One of the most significant, yet least noticed, economic developments of the last few decades [was] the transformation of international shipping. . . . The idea of containerization was simple: to move trailer-size loads of goods seamlessly among trucks, trains and ships, without breaking bulk. . . . Along the way, even the most foresighted people made mistakes and lost millions. . . . [A] classic tale of trial and error, and of creative destruction.
Shortlisted for the 2006 Financial Times /Goldman Sachs Business Book of the Year Winner of the 2007 Bronze Medal in Finance/Investment/Economics, Independent Publisher Book Awards Honorable Mention for the 2006 John Lyman Book Award, Science and Technology category, North American Society for Ocean History Winner of the 2007 Anderson Medal, Society for Nautical Research
The Boxis . . . an engrossing read. . . . The book is well-written, with detailed notes and an index. I found it absorbing and informative from the first page.
The Boxis highly recommended for anyone with an interest in understanding the emergence of our contemporary 'globalized' world economy.
The ubiquitous shipping container . . . as Mark Levinson's multilayered study shows . . . has transformed the global economy.
There is much to like about Marc Levinson's recent book, "The Box," . . . Levinson uses rich detail, a combination of archival and anecdotal data to build his story, and is constantly moving across levels of observation. . . . And the story of the box is a very good read.
This is a smoothly written history of the ocean shipping container. . . . Marc Levinson turns it into a fascinating economic history of the last 50 years that helps us to understand globalization and industrial growth in North America.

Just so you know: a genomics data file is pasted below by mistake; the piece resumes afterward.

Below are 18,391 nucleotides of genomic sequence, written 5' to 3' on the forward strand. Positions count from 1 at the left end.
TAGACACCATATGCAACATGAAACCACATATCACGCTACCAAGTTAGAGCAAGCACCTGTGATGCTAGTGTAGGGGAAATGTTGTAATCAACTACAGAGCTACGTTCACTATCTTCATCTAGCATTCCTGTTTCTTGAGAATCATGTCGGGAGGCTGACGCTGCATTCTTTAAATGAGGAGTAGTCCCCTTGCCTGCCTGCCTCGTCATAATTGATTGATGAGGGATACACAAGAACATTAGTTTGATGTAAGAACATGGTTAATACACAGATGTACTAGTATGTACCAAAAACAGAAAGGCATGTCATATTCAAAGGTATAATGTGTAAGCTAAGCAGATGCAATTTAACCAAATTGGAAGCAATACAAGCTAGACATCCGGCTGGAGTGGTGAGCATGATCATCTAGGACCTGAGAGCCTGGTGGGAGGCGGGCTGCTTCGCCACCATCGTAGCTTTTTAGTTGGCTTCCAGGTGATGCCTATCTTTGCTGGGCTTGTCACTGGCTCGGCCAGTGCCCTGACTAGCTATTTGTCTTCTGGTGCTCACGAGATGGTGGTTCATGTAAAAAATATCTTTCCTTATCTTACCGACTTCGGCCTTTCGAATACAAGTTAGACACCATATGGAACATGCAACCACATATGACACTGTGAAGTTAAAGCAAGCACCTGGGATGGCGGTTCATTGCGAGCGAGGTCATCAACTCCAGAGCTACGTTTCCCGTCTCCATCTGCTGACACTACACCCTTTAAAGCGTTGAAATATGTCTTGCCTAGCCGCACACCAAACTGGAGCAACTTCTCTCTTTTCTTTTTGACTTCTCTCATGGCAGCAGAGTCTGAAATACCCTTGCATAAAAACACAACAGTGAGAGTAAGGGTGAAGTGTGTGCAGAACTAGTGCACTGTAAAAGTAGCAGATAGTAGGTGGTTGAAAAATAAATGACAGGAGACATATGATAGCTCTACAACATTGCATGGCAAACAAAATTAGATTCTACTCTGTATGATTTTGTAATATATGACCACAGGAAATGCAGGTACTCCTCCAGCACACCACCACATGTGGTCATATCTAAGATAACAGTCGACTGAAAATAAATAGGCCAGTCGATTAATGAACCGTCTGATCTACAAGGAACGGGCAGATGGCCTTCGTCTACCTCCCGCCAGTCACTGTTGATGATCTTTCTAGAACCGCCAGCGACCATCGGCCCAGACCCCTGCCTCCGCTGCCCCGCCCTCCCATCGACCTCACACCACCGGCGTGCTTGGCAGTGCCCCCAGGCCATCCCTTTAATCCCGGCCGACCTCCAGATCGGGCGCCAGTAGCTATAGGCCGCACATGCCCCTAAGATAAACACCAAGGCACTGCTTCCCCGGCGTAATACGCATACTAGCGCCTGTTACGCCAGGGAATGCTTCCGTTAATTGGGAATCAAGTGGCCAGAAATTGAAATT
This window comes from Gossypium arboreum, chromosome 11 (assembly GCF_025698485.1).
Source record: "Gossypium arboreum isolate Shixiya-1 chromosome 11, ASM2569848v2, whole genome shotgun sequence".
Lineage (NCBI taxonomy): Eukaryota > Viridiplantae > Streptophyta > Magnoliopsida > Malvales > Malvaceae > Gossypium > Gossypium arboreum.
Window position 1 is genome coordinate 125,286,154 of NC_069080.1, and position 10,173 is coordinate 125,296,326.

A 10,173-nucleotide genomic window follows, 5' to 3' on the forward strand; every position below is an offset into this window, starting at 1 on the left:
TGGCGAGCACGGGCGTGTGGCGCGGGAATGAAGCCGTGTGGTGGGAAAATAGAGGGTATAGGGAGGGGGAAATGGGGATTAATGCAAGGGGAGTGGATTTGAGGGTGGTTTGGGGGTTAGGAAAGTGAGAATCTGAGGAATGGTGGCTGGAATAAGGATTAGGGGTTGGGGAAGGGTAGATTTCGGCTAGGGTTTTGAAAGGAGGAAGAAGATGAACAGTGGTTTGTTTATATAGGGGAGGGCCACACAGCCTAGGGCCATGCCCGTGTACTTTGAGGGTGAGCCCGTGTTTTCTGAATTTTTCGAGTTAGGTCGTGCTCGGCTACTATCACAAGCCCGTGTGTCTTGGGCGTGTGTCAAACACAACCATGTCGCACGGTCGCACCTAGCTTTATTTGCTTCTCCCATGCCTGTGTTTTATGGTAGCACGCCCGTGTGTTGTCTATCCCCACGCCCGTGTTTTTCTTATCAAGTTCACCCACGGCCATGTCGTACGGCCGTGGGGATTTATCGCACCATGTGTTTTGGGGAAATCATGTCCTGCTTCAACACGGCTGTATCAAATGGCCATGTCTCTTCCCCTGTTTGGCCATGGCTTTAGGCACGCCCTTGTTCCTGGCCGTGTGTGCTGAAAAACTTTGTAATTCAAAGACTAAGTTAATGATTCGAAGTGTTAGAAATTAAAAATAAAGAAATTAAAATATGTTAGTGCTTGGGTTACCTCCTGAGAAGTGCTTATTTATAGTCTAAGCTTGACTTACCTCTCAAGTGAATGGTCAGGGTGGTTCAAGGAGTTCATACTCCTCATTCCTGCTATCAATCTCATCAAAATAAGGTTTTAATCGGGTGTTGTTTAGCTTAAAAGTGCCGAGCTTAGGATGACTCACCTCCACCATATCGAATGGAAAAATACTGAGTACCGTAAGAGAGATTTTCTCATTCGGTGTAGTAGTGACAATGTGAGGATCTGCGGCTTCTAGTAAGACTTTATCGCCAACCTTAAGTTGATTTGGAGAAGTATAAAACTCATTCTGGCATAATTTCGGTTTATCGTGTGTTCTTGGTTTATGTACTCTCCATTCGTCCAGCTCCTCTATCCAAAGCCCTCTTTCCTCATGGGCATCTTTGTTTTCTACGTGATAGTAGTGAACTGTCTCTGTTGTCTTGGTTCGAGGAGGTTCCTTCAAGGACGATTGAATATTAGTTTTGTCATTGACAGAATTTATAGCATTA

This is an ingenious analysis of containerization--a process that, Levinson argues, in fact made globalization possible.
This well-researched and highly readable book about the ubiquitous containers that carry so much of the world's freight will no doubt surprise most readers with its description of the immensity of the impact this simple rectangular steel box has had on global and regional economics, employment, labor relations, and the environment. . . .The Boxmakes for an excellent primer on innovation, risk taking, and strategic thinking. It's also a thoroughly good read.
Using a blend of hard economic data and financial projections, combined with human interest, Levinson manages to provide insights into a revolution that changed transport forever and transformed world trade.
[A] smart, engaging book. . . . Mr. Levinson makes a persuasive case that the container has been woefully underappreciated. . . . [T]he story he tells is that of a classic disruptive technology: the world worked in one fashion before the container came onto the scene, and in a completely different fashion after it took hold.
[An] enlightening new history. . . . [The shipping container] was the real-world equivalent of the Internet revolution.
ÝAnš enlightening new history. . . . ÝThe shipping containerš was the real-world equivalent of the Internet revolution. -- Justin Fox "Fortune"
ÝAš smart, engaging book. . . . Mr. Levinson makes a persuasive case that the container has been woefully underappreciated. . . . ÝTšhe story he tells is that of a classic disruptive technology: the world worked in one fashion before the container came onto the scene, and in a completely different fashion after it took hold. -- Joe Nocera "The New York Times"